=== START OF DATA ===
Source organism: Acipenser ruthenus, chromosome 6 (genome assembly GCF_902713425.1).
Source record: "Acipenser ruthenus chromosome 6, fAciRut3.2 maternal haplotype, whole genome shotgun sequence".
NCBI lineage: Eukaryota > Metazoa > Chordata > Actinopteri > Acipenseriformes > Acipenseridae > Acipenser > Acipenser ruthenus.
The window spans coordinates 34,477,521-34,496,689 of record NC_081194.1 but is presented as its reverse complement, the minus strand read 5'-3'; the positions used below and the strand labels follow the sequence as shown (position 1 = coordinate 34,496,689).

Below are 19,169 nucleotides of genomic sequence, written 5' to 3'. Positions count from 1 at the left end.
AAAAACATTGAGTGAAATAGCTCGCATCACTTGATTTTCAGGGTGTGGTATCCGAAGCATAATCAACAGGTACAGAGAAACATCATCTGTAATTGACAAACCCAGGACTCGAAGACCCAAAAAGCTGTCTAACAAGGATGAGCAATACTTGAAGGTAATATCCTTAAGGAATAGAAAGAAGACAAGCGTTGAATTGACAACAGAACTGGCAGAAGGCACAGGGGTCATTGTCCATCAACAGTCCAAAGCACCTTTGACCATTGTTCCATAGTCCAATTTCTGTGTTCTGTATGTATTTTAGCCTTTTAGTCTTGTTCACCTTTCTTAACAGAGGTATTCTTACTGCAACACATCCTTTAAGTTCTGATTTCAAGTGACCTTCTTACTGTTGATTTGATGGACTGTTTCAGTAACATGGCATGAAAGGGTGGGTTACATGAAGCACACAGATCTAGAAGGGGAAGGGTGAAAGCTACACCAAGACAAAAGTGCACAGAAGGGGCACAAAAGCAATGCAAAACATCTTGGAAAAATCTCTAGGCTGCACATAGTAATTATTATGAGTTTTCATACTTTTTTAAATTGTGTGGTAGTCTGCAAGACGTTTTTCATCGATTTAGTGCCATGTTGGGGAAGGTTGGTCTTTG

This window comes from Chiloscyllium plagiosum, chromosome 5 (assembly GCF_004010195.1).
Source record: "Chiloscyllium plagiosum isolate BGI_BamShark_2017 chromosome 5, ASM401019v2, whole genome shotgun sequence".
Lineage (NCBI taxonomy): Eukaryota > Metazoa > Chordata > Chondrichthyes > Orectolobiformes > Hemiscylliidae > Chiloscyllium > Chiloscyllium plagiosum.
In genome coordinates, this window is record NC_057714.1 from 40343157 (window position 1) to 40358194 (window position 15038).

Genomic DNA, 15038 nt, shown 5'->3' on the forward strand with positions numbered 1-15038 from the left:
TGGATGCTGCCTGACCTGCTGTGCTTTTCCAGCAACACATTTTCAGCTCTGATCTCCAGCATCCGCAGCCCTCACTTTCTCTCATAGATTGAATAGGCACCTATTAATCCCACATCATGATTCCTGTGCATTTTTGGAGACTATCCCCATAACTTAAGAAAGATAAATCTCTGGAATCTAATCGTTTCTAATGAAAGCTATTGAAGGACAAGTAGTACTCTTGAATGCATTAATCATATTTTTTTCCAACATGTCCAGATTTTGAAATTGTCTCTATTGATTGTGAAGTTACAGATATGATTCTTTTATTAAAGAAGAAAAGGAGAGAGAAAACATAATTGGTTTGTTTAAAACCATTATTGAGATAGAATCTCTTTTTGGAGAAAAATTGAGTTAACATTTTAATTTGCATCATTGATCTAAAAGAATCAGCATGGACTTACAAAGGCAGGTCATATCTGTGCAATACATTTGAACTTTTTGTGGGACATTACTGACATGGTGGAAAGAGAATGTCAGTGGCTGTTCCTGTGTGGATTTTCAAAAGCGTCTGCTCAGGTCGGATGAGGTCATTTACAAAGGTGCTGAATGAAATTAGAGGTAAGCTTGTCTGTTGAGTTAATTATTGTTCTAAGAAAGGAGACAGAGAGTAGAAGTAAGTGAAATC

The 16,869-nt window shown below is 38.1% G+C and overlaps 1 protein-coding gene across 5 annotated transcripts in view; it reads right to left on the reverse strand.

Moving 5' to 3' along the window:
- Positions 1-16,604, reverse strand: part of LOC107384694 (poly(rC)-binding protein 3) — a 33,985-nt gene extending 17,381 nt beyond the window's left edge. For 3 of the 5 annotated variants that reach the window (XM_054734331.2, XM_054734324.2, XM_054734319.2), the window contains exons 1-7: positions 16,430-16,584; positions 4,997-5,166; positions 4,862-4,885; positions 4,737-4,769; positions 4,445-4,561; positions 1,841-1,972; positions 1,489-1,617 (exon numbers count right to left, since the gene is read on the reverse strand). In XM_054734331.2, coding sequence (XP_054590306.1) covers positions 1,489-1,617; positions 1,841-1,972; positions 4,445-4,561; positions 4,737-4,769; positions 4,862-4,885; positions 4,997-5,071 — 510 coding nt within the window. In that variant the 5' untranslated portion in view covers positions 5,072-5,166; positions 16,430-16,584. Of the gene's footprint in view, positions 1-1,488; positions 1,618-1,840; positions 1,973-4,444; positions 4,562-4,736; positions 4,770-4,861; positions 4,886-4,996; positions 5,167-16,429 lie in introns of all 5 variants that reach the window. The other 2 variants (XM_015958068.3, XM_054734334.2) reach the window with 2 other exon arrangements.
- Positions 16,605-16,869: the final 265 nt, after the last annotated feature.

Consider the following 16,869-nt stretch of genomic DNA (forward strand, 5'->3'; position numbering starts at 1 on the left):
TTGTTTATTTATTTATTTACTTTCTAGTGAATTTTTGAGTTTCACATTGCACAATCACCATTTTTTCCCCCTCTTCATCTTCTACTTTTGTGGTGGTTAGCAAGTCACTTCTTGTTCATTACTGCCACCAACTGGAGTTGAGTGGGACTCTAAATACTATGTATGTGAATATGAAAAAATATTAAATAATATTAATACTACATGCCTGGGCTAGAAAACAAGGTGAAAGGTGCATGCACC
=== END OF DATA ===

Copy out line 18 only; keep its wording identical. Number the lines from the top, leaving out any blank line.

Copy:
TTGTTTATTTATTTATTTACTTTCTAGTGAATTTTTGAGTTTCACATTGCACAATCACCATTTTTTCCCCCTCTTCATCTTCTACTTTTGTGGTGGTTAGCAAGTCACTTCTTGTTCATTACTGCCACCAACTGGAGTTGAGTGGGACTCTAAATACTATGTATGTGAATATGAAAAAATATTAAATAATATTAATACTACATGCCTGGGCTAGAAAACAAGGTGAAAGGTGCATGCACC